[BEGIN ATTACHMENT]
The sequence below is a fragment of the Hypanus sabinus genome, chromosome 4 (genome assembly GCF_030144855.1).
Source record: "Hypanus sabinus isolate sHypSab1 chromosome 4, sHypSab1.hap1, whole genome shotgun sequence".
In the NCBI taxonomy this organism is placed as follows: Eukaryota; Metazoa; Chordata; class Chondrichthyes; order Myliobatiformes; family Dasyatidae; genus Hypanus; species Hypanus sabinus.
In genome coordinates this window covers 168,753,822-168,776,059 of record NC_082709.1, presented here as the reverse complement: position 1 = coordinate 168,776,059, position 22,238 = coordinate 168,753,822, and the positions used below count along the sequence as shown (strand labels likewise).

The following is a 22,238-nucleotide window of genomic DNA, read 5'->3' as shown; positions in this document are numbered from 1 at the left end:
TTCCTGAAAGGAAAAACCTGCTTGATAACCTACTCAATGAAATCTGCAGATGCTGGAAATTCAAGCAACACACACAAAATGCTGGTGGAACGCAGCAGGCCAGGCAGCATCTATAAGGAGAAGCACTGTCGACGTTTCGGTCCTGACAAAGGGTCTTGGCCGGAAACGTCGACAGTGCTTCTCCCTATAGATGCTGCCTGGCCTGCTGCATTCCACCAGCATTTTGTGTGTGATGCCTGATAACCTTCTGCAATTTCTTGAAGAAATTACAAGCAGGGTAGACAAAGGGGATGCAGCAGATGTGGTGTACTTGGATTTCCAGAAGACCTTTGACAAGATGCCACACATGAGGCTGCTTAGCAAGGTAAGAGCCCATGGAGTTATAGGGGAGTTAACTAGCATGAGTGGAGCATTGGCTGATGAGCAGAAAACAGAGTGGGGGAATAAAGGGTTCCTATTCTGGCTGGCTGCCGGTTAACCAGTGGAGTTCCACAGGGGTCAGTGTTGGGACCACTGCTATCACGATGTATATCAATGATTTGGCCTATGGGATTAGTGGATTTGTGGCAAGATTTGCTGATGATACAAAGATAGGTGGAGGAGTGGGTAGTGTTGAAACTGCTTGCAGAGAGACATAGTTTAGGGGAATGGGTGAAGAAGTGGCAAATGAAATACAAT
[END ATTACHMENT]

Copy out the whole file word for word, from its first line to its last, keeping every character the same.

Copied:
The sequence below is a fragment of the Hypanus sabinus genome, chromosome 4 (genome assembly GCF_030144855.1).
Source record: "Hypanus sabinus isolate sHypSab1 chromosome 4, sHypSab1.hap1, whole genome shotgun sequence".
In the NCBI taxonomy this organism is placed as follows: Eukaryota; Metazoa; Chordata; class Chondrichthyes; order Myliobatiformes; family Dasyatidae; genus Hypanus; species Hypanus sabinus.
In genome coordinates this window covers 168,753,822-168,776,059 of record NC_082709.1, presented here as the reverse complement: position 1 = coordinate 168,776,059, position 22,238 = coordinate 168,753,822, and the positions used below count along the sequence as shown (strand labels likewise).

The following is a 22,238-nucleotide window of genomic DNA, read 5'->3' as shown; positions in this document are numbered from 1 at the left end:
TTCCTGAAAGGAAAAACCTGCTTGATAACCTACTCAATGAAATCTGCAGATGCTGGAAATTCAAGCAACACACACAAAATGCTGGTGGAACGCAGCAGGCCAGGCAGCATCTATAAGGAGAAGCACTGTCGACGTTTCGGTCCTGACAAAGGGTCTTGGCCGGAAACGTCGACAGTGCTTCTCCCTATAGATGCTGCCTGGCCTGCTGCATTCCACCAGCATTTTGTGTGTGATGCCTGATAACCTTCTGCAATTTCTTGAAGAAATTACAAGCAGGGTAGACAAAGGGGATGCAGCAGATGTGGTGTACTTGGATTTCCAGAAGACCTTTGACAAGATGCCACACATGAGGCTGCTTAGCAAGGTAAGAGCCCATGGAGTTATAGGGGAGTTAACTAGCATGAGTGGAGCATTGGCTGATGAGCAGAAAACAGAGTGGGGGAATAAAGGGTTCCTATTCTGGCTGGCTGCCGGTTAACCAGTGGAGTTCCACAGGGGTCAGTGTTGGGACCACTGCTATCACGATGTATATCAATGATTTGGCCTATGGGATTAGTGGATTTGTGGCAAGATTTGCTGATGATACAAAGATAGGTGGAGGAGTGGGTAGTGTTGAAACTGCTTGCAGAGAGACATAGTTTAGGGGAATGGGTGAAGAAGTGGCAAATGAAATACAAT